The hard-braking exercises were almost too easy with the Monsters standard anti-lock brakes.
The hard-braking exercises were almost too easy with the Monster’s standard anti-lock brakes.

Throughout all of the hands-on training, the Monster 796 performed like a champ. The hard braking exercises were effortless with the Ducati’s ABS and the nimble handling make the swerving and weaving maneuvers a breeze. We had the biggest issue in the tight “figure 8” test. The Ducati’s tall gearing and clunky low end power made it difficult to keep smooth and consistent while creeping below 5 mph. Overall, the Monster 796 passed with flying colors, showing that it was not too powerful or quirky of bike to complete the most basic riding exercises in the hands of a novice. Luckily, we passed the RiderCourse with flying colors as well, and with license in hand, we were ready to log some more miles on the 796.

On the freeway, our biggest gripe with the 796 is the stiffness of the suspension. While the firm set-up can be great for the track, it became torturous on long stretches of bumpy freeway. To try and counteract the stiff valving, we reduced the tire pressure from 42 psi to 34 psi and took 2 turns out of the preload. This seemed to take a little of the edge off, but if you plan on using the Monster as a daily driver, a trip to the suspension shop for some softer valving should be on your must-do list.

After about 500 in-town and highway miles, we averaged about 38 mpg – though I am admittedly very easy on the throttle. A more aggressive rider will probably end up around 35 mpg, as we found out in our Ducati Monster 796 Comparison. The Monster’s fuel economy is respectable for a performance bike, but it’s no match for other entry level bikes like the Suzuki Gladius which gets around 44 mpg.

For the second part of our project, Ducati sent us one of its Monster Art body kits. The body kit allows you to quickly and easily change the look and feel of your Monster 696, 796, 1100, and 1100S. The kits come in almost a dozen different styles, ranging from retro Ducati “Logomania” designs to Nicky Hayden and Valentino Rossi replicas. Ducati hooked us up with the “Ducati Corse” logomania kit, designed to resemble the 1198 R and S special edition models released in 2009.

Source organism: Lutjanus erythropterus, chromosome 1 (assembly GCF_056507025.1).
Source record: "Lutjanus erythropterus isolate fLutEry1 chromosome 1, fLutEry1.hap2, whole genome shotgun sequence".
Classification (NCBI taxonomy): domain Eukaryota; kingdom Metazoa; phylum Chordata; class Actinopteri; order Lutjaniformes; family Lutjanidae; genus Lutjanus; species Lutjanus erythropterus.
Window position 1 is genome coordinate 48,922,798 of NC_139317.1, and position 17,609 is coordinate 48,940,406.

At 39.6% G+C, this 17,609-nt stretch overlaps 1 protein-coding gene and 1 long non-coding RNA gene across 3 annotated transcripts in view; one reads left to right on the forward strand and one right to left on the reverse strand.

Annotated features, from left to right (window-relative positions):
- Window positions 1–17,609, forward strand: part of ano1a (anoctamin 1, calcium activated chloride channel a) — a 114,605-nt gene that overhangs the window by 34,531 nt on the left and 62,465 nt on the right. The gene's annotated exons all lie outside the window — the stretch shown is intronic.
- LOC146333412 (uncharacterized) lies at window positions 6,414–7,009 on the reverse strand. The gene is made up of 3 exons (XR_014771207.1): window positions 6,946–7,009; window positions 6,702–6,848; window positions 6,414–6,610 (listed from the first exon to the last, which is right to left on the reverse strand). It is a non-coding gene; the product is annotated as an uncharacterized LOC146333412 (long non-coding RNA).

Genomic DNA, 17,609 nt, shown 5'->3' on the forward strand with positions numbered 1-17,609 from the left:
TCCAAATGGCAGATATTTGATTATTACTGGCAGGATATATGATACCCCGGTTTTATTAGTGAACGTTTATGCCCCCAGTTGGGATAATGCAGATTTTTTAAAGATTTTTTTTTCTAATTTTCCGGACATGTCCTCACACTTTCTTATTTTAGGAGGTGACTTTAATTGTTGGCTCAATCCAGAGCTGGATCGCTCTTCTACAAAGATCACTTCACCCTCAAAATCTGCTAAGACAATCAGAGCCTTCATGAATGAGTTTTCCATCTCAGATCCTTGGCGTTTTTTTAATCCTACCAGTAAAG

The now truly naked Monster 796  ready for the new Logo Mania bodywork.
(Top)The now truly naked Monster 796, ready for the new Logo Mania bodywork. (Bottom) Ducati’s Monster Art kits look great, and have the exact same build quality as the factory fairings.
Ducatis Monster Art kits look great  and have the exact same build quality as the factory fairings.

The Monster Art kit includes a tank cover, seat cover, front fender and fairing. No cheap knock-offs here; the Monster Art livery is painted on factory Ducati bodywork, so you don’t have to worry about sub-par bolt-on pieces. The installation is quick and relatively painless as well. Armed with a few Allen wrenches, it only took us about 20 minutes to do the swap. The Monster Art Kits range from $599 to $849 and you can pick one up from your local Ducati dealer. They are a little pricey, but if you want to give your Monster a personal touch, the Monster Art kits are one of the most simple and best looking options.

Is the Monster 796 the perfect entry-level bike? Of course not. It’s too loud, too expensive, too quirky, too powerful, blah, blah, blah…But those traits make it pretty awesome too. While we can’t suggest it for someone who’s never been on two wheels before, if you’ve spent some time on dirtbikes and are just new to the street, the Monster 796 doesn’t have anything you can’t handle.

As a new rider you just have to get your priorities straight. If money is tight, and you just want a bike that will get you from A to B, then by all means, skip the Monster. But if you put a high value on style, performance, and visceral experience (and you don’t mind paying for it) you could do a lot worse than the Monster 796.

Special thanks to the rider coaches Andrew, Pat and Bob from Cape Fox Professional Services for all of their help in making this review possible.